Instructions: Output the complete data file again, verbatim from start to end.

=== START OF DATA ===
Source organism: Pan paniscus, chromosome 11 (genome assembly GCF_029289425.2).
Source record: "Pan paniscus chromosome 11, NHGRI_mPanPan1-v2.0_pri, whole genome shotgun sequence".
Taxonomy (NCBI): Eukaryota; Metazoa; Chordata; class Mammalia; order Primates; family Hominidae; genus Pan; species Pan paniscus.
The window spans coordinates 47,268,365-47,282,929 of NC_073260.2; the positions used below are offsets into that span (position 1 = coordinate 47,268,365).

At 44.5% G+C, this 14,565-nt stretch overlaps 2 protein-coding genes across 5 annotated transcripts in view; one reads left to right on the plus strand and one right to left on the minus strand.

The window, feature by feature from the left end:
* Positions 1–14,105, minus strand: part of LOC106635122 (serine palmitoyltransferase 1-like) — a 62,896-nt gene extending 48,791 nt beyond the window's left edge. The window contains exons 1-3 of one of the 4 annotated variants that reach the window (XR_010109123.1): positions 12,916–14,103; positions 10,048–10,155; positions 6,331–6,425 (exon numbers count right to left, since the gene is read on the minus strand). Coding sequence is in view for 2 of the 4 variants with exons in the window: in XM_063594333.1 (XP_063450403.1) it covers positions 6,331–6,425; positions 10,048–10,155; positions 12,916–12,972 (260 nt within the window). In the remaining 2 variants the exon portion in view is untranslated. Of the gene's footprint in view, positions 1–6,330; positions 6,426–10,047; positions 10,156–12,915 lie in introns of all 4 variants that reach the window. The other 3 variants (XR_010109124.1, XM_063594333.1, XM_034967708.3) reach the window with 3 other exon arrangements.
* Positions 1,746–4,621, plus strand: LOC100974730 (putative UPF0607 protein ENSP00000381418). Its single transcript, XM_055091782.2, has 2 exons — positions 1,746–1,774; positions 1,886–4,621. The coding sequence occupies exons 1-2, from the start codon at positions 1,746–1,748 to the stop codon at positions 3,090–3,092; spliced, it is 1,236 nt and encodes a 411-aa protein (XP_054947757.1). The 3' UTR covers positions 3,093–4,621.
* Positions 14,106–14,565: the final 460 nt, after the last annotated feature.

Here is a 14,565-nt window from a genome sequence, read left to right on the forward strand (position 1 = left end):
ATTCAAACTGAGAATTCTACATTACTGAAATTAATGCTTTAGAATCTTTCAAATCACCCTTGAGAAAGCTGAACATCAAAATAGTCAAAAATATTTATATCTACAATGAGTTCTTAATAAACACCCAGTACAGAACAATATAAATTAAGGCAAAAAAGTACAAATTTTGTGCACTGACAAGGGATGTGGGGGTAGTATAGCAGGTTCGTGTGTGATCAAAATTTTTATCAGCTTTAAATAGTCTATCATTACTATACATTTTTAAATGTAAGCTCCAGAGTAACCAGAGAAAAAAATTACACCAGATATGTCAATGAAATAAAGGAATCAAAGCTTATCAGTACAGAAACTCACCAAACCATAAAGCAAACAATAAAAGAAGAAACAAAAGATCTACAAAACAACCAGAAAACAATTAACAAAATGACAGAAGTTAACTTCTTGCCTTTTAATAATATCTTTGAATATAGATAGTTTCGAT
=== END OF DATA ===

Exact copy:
Source organism: Pan paniscus, chromosome 11 (genome assembly GCF_029289425.2).
Source record: "Pan paniscus chromosome 11, NHGRI_mPanPan1-v2.0_pri, whole genome shotgun sequence".
Taxonomy (NCBI): Eukaryota; Metazoa; Chordata; class Mammalia; order Primates; family Hominidae; genus Pan; species Pan paniscus.
The window spans coordinates 47,268,365-47,282,929 of NC_073260.2; the positions used below are offsets into that span (position 1 = coordinate 47,268,365).

At 44.5% G+C, this 14,565-nt stretch overlaps 2 protein-coding genes across 5 annotated transcripts in view; one reads left to right on the plus strand and one right to left on the minus strand.

The window, feature by feature from the left end:
* Positions 1–14,105, minus strand: part of LOC106635122 (serine palmitoyltransferase 1-like) — a 62,896-nt gene extending 48,791 nt beyond the window's left edge. The window contains exons 1-3 of one of the 4 annotated variants that reach the window (XR_010109123.1): positions 12,916–14,103; positions 10,048–10,155; positions 6,331–6,425 (exon numbers count right to left, since the gene is read on the minus strand). Coding sequence is in view for 2 of the 4 variants with exons in the window: in XM_063594333.1 (XP_063450403.1) it covers positions 6,331–6,425; positions 10,048–10,155; positions 12,916–12,972 (260 nt within the window). In the remaining 2 variants the exon portion in view is untranslated. Of the gene's footprint in view, positions 1–6,330; positions 6,426–10,047; positions 10,156–12,915 lie in introns of all 4 variants that reach the window. The other 3 variants (XR_010109124.1, XM_063594333.1, XM_034967708.3) reach the window with 3 other exon arrangements.
* Positions 1,746–4,621, plus strand: LOC100974730 (putative UPF0607 protein ENSP00000381418). Its single transcript, XM_055091782.2, has 2 exons — positions 1,746–1,774; positions 1,886–4,621. The coding sequence occupies exons 1-2, from the start codon at positions 1,746–1,748 to the stop codon at positions 3,090–3,092; spliced, it is 1,236 nt and encodes a 411-aa protein (XP_054947757.1). The 3' UTR covers positions 3,093–4,621.
* Positions 14,106–14,565: the final 460 nt, after the last annotated feature.

Here is a 14,565-nt window from a genome sequence, read left to right on the forward strand (position 1 = left end):
ATTCAAACTGAGAATTCTACATTACTGAAATTAATGCTTTAGAATCTTTCAAATCACCCTTGAGAAAGCTGAACATCAAAATAGTCAAAAATATTTATATCTACAATGAGTTCTTAATAAACACCCAGTACAGAACAATATAAATTAAGGCAAAAAAGTACAAATTTTGTGCACTGACAAGGGATGTGGGGGTAGTATAGCAGGTTCGTGTGTGATCAAAATTTTTATCAGCTTTAAATAGTCTATCATTACTATACATTTTTAAATGTAAGCTCCAGAGTAACCAGAGAAAAAAATTACACCAGATATGTCAATGAAATAAAGGAATCAAAGCTTATCAGTACAGAAACTCACCAAACCATAAAGCAAACAATAAAAGAAGAAACAAAAGATCTACAAAACAACCAGAAAACAATTAACAAAATGACAGAAGTTAACTTCTTGCCTTTTAATAATATCTTTGAATATAGATAGTTTCGAT